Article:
Orthotic Management of the Child with a Meningomyelocele
J. RICHARD BOWEN, M.D.
Patients with meningomyelocele frequently require individualized orthoses to achieve maximum potential. A successful orthotic management program must include the orthotist, the orthopaedist, the pediatrician, the urologist, the neurosurgeon, and the physical therapist. This report presents a discussion of the general orthotic program used for 222 patients less than 13 years of age who are currently being treated in the Pediatric Meningomyelocele Clinic at the Alfred I. duPont Institute.
At birth virtually all meningomyelocele patients have a neurologic loss or muscle imbalance. In the flail extremity, postural deformities frequently occur; in an extremity with muscle imbalance, deformities are inevitable. Prophylactic splinting of the patient's foot has been most successful in preventing postural deformities. If the foot is in an acceptable plantigrade position, an ankle-foot orthosis is applied with the foot in a neutral position. For the infant the orthosis is made of orthoplast, which allows frequent adjustments for growth. For the older patients, polypropylene is utilized (Figure 1 ). Mild deformities are treated with physical therapy until the foot can be held in a neutral position, and an ankle-foot orthosis is used to maintain the acceptable position. In severe deformities, the foot is operatively corrected to a plantigrade position and then maintained by the ankle-foot orthosis. The orthosis is used at least 12 hours per day, and with some patients it is removed only during physical therapy sessions or bathing. Use of the orthosis should be continued at least until the patient is mature. Prophylactic splints have been used to maintain the knees and hips in functional positions but are far less successful.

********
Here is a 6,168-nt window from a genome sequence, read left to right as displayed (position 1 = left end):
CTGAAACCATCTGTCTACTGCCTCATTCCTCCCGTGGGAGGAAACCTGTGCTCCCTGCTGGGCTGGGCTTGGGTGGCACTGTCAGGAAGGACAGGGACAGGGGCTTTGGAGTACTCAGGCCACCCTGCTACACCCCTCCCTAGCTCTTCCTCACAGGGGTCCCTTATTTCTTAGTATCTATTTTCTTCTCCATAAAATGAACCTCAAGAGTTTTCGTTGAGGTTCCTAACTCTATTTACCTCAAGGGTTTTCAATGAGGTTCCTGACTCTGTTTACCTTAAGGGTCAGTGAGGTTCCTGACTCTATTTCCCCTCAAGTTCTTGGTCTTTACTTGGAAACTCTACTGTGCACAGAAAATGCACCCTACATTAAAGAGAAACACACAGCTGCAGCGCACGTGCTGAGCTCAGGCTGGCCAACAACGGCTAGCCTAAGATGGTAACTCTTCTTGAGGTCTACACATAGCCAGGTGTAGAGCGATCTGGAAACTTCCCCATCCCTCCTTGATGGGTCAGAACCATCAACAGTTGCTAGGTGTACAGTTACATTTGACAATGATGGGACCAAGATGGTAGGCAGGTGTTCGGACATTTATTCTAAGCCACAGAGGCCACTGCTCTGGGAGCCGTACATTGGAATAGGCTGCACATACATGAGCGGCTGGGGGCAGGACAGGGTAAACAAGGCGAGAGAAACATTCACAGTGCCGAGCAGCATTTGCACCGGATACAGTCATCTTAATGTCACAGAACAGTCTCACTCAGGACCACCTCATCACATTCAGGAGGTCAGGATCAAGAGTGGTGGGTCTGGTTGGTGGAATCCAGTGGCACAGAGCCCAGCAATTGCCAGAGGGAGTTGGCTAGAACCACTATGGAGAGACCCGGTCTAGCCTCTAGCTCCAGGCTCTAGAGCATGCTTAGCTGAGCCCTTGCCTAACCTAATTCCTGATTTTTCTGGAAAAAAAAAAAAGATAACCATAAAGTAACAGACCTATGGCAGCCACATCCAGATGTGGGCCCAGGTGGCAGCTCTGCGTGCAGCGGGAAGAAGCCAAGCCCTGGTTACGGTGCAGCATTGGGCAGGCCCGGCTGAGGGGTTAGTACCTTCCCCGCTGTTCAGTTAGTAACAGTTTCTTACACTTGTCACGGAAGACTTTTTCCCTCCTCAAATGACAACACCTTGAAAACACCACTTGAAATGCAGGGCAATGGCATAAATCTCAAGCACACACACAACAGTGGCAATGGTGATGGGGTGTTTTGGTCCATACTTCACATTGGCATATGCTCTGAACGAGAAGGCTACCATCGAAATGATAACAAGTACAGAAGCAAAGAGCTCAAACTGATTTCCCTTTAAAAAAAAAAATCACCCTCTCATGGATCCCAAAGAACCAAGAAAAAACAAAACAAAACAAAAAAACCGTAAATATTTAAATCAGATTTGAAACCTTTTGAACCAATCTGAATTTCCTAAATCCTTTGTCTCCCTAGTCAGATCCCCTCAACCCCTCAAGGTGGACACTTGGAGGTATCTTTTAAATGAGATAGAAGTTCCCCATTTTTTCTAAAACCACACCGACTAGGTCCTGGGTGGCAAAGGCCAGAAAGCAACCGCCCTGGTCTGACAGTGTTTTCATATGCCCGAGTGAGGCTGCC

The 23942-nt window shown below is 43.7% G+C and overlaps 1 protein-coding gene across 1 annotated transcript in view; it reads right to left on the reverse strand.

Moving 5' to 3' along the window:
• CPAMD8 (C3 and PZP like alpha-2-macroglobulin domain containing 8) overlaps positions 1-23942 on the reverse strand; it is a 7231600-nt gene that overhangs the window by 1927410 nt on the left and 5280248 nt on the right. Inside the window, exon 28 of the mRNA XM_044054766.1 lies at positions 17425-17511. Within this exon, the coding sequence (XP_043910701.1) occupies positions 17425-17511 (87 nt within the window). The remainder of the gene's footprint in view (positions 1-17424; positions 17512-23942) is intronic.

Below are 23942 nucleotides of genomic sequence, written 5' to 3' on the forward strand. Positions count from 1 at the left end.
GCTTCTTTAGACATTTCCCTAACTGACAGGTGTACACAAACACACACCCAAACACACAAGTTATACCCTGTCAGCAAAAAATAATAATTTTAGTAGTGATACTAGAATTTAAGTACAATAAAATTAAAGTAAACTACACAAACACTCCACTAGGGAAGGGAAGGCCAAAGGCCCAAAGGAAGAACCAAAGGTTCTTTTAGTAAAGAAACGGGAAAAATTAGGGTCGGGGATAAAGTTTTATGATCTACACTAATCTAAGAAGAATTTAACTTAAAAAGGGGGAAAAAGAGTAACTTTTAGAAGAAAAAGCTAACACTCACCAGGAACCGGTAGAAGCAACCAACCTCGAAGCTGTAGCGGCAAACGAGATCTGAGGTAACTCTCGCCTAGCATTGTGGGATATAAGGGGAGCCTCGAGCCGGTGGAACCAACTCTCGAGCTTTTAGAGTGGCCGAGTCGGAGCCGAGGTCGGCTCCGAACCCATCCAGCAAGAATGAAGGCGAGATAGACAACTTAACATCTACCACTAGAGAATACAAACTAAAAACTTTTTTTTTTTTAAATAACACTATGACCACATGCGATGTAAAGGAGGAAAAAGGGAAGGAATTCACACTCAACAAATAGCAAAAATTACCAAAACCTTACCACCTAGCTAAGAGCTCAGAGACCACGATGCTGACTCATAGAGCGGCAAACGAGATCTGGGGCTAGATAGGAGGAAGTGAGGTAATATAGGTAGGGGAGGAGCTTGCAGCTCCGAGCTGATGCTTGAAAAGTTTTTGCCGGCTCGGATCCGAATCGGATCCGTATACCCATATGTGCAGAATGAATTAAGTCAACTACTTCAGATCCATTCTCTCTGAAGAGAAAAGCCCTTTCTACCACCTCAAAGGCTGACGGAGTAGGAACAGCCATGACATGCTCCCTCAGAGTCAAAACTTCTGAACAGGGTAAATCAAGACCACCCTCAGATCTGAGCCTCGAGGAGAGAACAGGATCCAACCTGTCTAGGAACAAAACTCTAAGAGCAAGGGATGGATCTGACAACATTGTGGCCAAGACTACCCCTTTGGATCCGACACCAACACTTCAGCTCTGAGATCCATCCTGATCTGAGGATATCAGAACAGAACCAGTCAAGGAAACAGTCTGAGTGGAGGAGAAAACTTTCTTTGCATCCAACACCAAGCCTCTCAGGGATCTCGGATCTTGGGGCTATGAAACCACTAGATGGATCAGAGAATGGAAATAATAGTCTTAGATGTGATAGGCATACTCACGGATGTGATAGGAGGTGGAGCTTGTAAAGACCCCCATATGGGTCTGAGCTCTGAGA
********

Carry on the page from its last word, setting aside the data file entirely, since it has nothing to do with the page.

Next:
When the patient with a lower-level meningomyelocele develops good head control and acceptable trunk control, sitting should be encouraged. A simple beanbag has been a very effective support and can be inexpensively purchased. For the child who needs more trunk control, a posterior molded-seat orthosis has been successful (Figure 2 ). To manufacture this seat, the child is placed on a cast table in a supine position with the hips flexed 90 deg. A plaster cast is applied from the axillary line to the knees, and then a mold is made from this casting. The seat orthosis is made over the mold, utilizing plastizote for the inner layer and orthoplast for the outer layer for the younger child, or polypropylene as the outer layer for the older child. Velcro straps are then connected to the seat at the chest and pelvic areas.